Kayak Jim
07-04-2014, 11:27 AM
I try to warm up before every session that not just noodling around during commercials.

Wrist flexes forward and back, wrist circles. Each finger forward and back. Massage palm, each finger and forearm of left hand (since I'm prone to cramps). Then first playing is always crawling up the fretboard on each string to 10th, then back down.

I really need to try and remember to also do neck rolls and flexes also. I can be guilty of hunching over looking at the fretboard (contrary to John's advice) and not just playing easy stuff as Phluff suggests.

Nickie
07-04-2014, 11:36 AM
I get up and stretch every few minutes....it's not a concert....I do the same finger/hand excercises for piano...I switch chairs around too...and ukes....

Icelander53
07-04-2014, 11:38 AM
Avoid hunching over the uke....learn not to look at the fretboard. Keep back straight. Use wrist, not elbow, for strumming. Learn to fret with as little pressure as possible. Pay close attention to anything that gives you sharp shooting pains or a burning sensation in your fretting wrist. Learn to position your instrument, arm, and hand so you can make chords without those sharp pains or burning.

I am so relaxed that I can (and have!) fallen asleep while playing in my office chair!

LOL! That's likely got nothing to do with the uke and a lot to do with old age. :old:

Ukejenny
07-05-2014, 10:30 AM
Listening to my husband strum helps me lull into relaxation, and he has fallen asleep on the couch while I'm playing. But, he can pretty much fall asleep if he is still for two minutes together...so I don't know if my playing is really soothing or not.

I think I need to concentrate on the rolls, stretches, and bending before playing. I should probably be doing that, no matter the instrument. So far, I notice I get really uncomfortable playing the flute. Everything else is okay so far, but I don't want my wrists to hurt while strumming the ukulele.

Thanks, Y'all; you are always so good in giving great advice and ideas!!! :shaka: :shaka:

IamNoMan
10-03-2014, 12:17 PM
I'd suggest "What ever is most comfortable for you". I used to use a stool for hours on end at a workbench and am still very comfortable on one which is the correct height for whatever I'm doing. It's very important for the legs to be in the correct position so that there's no strain on the lower back whilst sitting upright. A chair with a support can compensate for a discrepancy in seat height by taking the strain off the lower back. Don't forget the correctly adjusted music stand. No point in sitting "correctly" if you're then peering over at an awkward angle to read your tunes!
I have used a stool for playing for about 25 years. It definitely helps with fatigue and posture issues but you have to have it at the right height. I trimmed the legs twice til I got the right height. 23 7/8" for me. Make sure both feet are firmly on the ground adjusting stool height.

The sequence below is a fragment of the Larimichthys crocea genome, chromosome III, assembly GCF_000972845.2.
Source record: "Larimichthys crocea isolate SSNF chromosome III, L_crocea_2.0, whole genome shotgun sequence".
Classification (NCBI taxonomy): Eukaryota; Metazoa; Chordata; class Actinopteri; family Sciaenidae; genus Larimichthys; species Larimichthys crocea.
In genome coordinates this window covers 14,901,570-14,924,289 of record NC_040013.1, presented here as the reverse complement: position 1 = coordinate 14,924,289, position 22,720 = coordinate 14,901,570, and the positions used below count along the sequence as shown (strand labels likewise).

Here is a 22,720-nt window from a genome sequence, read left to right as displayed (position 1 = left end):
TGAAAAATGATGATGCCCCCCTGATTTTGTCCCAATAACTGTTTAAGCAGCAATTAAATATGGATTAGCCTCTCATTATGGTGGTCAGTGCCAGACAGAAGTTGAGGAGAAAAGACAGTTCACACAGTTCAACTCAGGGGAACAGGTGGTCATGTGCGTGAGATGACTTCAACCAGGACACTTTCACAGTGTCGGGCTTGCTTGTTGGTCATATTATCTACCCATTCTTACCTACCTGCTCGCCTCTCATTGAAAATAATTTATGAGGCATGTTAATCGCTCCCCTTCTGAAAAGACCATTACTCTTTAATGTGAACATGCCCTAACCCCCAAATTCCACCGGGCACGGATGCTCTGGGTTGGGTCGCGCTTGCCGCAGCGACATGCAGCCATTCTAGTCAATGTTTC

All right all ready you'all have convinced me to use a strap. What are the best connection points? I don't want to mess up my new Martin IZ Tenor too much.

@ oldefart: You've probably run into this one before. My worst posture problem right now is my belly is so big the uke rotates forward moving the fretboard to a more horizontal position. Now I put more pressure on my mangled left hand with resultant barring, intonation and fingering limitations. I also know from the wrist discomfiture that this is no good for my wrist. A Strap might help here too but what do you suggest?

actadh
10-03-2014, 01:28 PM
I have used a strap on my soprano for the past few weeks, and it is a huge difference. Not only are the posture issues lessened, but the fact that I can move the ukulele laterally has also made a difference in not freezing up my muscles.

The concert has always seemed like it was the right length for me - I like where my fretting hand is positioned in relation to my body. My big issue on playing a soprano without a strap was that I was wanting the neck to be in the same position to the left of me as when I played my concert. Using a strap allows me to shift it more to my left as I play.

Also, if I start to get cramped I can move the neck up, down, tilted a bit etc. every once in a while, or just plain move the whole ukulele. It is kind of hard to explain, but the best analogy is the difference in driving a car on a long trip with a manual driver's seat and driving one with an electric seat with multiple positions. Even a little change every now and then uses different muscles and lessens the strain. A strap allows me to make those minute changes.
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ShibaUke
03-14-2015, 05:15 AM
just wanted to bump this thread up as its am impt issue - ukergonomics. i keep playing hunched over, even in a chair. or standing up. i guess its because i keep looking over at my fretboard when i practice. what other tips do you have to play without getting a back ache and sore neck? does a stool work best to sit on, or standing? but for me im still hunched over regardless. then there is the strap. i currently use a neck strap. i prefer the neck strap because it gives me mobility to move around.. i feel the other type straps that require you to install buttons on your uke or that wrap around your body are too restrictive and it might feel a bit too claustrophobic like you are putting on a straight jacket.. ok maybe not to that extreme but you get the picture. exercises? what work for you to resolve back / neck pains?

janeray1940
03-14-2015, 05:56 AM